We also wanted to start talking to users of the site as soon as we could, so we created a plan and began conducting user interviews in our first sprint. During the initial round of user interviews, our goal was to test our hypotheses about the site’s user types, understand the questions they want answered and the tasks they want to perform through the site, and gain insight into anything they struggle with when trying to accomplish those tasks.
After our first round of research, one of our interns developed two prototypes for the homepage and reporter checklists to address a couple high-priority problems we had learned about from the survey results, the analytics, and our first round of user research. We then tested the prototypes with users to get an idea whether the simplified designs address the issues that we knew some users experience with the current site. One of the high-priority issues is that users, especially those who are not frequent site visitors, struggle to find the pages or resources they need to complete their intended tasks. While this prototype will not be our final version, the testing gave us some good feedback about narrowing down the content on the homepage.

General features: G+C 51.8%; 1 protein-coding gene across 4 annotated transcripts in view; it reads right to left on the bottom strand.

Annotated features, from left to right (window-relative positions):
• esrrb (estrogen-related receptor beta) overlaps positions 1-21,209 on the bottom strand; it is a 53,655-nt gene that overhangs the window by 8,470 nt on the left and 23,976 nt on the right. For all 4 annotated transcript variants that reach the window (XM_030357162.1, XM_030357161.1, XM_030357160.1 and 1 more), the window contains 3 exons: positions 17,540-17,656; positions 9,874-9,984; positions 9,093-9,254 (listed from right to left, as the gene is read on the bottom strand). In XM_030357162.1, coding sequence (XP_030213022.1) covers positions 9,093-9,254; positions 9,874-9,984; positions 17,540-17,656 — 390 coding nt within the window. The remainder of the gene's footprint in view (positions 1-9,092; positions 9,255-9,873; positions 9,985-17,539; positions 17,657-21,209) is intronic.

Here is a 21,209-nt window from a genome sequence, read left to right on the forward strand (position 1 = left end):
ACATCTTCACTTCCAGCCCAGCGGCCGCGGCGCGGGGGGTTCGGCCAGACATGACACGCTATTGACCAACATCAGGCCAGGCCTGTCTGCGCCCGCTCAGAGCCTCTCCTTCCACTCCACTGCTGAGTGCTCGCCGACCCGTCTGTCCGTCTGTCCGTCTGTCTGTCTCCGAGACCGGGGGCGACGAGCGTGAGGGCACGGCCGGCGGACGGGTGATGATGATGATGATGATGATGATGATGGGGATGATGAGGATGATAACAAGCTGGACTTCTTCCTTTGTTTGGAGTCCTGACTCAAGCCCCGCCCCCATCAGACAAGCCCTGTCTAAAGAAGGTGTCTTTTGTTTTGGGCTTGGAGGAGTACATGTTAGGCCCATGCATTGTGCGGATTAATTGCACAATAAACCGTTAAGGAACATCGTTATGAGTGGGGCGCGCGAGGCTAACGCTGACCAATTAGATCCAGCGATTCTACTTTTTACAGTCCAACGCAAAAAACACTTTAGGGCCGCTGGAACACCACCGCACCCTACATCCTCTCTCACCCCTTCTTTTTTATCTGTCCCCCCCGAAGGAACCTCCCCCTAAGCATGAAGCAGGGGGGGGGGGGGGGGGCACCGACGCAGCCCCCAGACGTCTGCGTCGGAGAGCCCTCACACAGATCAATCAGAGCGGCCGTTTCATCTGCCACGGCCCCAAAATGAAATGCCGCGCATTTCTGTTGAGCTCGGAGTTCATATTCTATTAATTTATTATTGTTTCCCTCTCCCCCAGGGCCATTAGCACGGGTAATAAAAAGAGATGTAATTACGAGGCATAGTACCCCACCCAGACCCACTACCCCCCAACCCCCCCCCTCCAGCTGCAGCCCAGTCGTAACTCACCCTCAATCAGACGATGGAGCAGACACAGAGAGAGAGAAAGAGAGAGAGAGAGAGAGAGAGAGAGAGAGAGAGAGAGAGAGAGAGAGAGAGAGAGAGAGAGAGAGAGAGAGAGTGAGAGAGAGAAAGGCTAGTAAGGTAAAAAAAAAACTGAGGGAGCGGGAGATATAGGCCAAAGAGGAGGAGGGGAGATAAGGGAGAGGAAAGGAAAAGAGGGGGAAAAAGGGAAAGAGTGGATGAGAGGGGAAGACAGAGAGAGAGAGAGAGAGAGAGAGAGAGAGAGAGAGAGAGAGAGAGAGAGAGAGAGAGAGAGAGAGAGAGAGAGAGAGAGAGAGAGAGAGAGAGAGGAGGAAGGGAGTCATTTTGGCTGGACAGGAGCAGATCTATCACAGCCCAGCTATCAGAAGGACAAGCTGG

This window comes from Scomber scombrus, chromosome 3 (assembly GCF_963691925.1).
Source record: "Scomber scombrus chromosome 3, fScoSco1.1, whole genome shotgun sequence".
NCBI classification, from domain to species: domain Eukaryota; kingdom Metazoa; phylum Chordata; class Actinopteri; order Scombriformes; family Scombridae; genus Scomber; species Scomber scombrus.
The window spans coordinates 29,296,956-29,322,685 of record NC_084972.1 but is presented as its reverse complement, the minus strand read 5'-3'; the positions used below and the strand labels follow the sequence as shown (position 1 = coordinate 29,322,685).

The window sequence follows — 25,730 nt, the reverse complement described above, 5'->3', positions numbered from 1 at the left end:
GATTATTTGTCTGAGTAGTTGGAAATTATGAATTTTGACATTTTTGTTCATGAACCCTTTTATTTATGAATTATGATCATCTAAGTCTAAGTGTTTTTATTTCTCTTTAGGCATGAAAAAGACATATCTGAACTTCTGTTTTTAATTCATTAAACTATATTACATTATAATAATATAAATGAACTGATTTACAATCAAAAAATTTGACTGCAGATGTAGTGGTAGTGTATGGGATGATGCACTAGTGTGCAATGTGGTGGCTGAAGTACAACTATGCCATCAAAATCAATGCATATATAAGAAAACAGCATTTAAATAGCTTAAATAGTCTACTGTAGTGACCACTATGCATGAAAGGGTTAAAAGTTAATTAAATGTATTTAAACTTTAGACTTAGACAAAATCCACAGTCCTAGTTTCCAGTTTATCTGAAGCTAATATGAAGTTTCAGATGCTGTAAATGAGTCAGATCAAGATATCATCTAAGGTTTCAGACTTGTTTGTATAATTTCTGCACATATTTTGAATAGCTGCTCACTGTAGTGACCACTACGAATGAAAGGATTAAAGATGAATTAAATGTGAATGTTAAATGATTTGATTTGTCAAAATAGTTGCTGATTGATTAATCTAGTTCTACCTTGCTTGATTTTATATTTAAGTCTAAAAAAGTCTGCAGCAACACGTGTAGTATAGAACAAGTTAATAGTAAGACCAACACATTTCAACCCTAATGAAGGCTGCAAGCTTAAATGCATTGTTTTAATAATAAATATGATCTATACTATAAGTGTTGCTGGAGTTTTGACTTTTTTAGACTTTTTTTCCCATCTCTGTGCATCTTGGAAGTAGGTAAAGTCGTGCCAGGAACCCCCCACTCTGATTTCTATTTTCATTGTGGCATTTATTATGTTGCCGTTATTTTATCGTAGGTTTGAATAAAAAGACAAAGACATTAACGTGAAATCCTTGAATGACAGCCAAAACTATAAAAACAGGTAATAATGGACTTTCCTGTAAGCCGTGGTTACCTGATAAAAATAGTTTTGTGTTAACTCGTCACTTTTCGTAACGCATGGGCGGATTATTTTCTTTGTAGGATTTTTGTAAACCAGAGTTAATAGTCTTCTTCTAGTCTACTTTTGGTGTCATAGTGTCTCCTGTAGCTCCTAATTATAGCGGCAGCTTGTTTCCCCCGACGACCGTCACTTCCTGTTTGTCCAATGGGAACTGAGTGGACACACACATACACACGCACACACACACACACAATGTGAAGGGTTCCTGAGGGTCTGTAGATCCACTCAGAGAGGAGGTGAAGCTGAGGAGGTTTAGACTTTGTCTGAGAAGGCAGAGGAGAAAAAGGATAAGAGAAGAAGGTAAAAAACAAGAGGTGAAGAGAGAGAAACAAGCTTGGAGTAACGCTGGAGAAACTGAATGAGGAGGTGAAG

Over the last couple years, we have experienced how important it is to have a product framing document for NRRD. It has been essential for our team to refer to these high-level guiding product principles when we’ve encountered tough decisions about how to prioritize our resources on that site. We know we need a similar document (including a problem statement, vision, personas, and user scenarios) for onrr.gov. We plan to work with a larger group of site stakeholders, especially the content creators throughout the organization, to develop that document and ensure we have a shared understanding of the site’s purpose and goals. Our plans to hold a workshop to work on the product framing have been put on hold a bit as we had hoped to have it in-person. We may re-plan the workshop to function virtually because it is one of our top priorities in the next couple months.